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1. Think mobile first

We all take three things with us when we leave the house – our keys, wallet and mobile. Our mobile phones are attached to us around the clock with the average person checking their phone 150-200 times a day. We have never seen this level of engagement with technology before and it’s big news for business.

Not only do many people use mobiles for shopping on ecommerce websites, but 84% use mobiles in store to help with their offline purchasing decisions. People use them to check specifications, compare prices and search for other stores nearby. It’s an entirely new way of shopping!

For these reasons it’s simply not good enough to update your strategy for mobile. You need a totally fresh strategy that places mobile at the heart of the entire user experience.

2. Go for an app!

Your mobile web content is important and of course needs to be fully optimised, but the bottom line is that consumers prefer to engage with content via apps. People spend 27% more shopping on apps compared to mobile web and conversion rates are also higher. People are 1.6 times more likely to make a purchase when on an app, so an app should be a central part of your mobile strategy.

3. Design your content

Of course having an app is one thing, but getting it to be used is another entirely. 70% of downloaded apps are used only once. Android users for example typically have 95 apps on their phone but only regularly use 35, so it’s essential to get your app in that top group. This all comes down to content and how you engage with users.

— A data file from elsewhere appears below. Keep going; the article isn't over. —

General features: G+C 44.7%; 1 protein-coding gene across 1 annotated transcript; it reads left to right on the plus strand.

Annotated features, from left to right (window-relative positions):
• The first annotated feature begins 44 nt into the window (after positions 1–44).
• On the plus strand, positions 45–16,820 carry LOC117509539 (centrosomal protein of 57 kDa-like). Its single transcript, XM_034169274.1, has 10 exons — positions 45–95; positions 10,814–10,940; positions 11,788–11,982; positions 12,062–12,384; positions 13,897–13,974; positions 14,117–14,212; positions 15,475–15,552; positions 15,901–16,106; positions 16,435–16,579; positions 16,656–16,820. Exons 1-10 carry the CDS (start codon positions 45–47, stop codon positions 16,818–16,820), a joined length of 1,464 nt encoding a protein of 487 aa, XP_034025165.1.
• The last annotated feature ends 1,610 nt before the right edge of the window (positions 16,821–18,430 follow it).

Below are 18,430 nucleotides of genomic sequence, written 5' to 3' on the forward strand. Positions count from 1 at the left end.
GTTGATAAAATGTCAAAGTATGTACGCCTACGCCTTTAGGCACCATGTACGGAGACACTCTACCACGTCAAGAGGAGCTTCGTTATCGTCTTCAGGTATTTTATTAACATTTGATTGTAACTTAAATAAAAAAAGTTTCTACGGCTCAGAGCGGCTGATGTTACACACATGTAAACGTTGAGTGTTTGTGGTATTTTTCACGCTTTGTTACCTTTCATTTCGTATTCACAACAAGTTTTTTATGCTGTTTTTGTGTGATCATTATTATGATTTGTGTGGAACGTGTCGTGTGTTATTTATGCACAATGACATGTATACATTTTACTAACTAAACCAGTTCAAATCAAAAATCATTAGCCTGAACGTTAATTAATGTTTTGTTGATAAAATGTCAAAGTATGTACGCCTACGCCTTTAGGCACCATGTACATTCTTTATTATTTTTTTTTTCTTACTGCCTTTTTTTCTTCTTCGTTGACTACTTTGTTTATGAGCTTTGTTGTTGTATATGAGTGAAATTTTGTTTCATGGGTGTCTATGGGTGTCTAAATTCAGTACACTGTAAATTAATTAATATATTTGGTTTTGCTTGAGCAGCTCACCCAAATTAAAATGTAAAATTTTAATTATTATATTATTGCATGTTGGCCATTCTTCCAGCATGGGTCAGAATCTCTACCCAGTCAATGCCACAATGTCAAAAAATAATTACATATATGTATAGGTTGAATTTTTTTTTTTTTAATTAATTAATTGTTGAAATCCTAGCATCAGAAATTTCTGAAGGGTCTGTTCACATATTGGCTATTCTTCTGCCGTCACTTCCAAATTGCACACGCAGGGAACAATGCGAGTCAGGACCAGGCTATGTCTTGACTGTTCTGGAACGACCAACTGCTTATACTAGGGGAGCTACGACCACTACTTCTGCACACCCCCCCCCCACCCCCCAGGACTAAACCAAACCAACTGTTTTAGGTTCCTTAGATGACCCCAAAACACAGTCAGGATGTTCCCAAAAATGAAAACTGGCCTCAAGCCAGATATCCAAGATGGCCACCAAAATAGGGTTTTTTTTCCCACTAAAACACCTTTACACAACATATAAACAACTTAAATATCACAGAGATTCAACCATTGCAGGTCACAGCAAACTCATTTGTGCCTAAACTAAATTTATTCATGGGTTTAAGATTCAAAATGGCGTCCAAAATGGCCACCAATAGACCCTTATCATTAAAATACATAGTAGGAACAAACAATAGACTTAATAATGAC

What content can you offer that will truly benefit your customers? Will it provide something entirely unique, or perhaps simplify the usual experience to make it easier for customers to access services whilst on the move?

4. Plan your engagement strategy

Mobile gives you so many ways to engage with your audience. You can target them based on their behaviour, location or time of day. There are tools now available, such as Audience+, that will help you to plan these engagement strategies using one off, cyclical or programmed communications. This all needs to be carefully planned within the overall consumer journey.

Think about using test and learn approaches, with A/B testing to fine tune messaging for maximum response. Listen to feedback and react quickly. Continuous improvement is the name of the game.

5. Get creative

There are so many ways to exploit the power of mobile technology. For example, you can deliver customers coupons or vouchers when shoppers are in the vicinity of a store, you can use Beacon technology to deliver messages when they are in store, and you can even run surveys after they leave the store.

In addition to location, you can use techniques such as Next Best Action (NBA) where you can suggest a specific response for the consumer based on their previous actions. For example, if someone using an entertainment app shows an interest in a particular genre of music, it would be possible to present, say, the opportunity to buy tickets to specific artists in that genre. This personalisation of relevant messages is what really defines this new way of working. The possibilities are virtually endless. Of course all this needs to be carefully planned and marketers must be mindful of consumer tolerance, which takes us back to having that carefully defined and well planned engagement strategy!

6. Finally – monetise

Too many businesses try to monetise their audience too early and simply stunt growth as a result. Only when you have a large, well engaged audience should you worry about monetising it, and even then you should be wary of doing anything that will compromise engagement levels. However at the right time, and for the right brands, monetisation can be a very attractive option and can often enrich the experience for app users.

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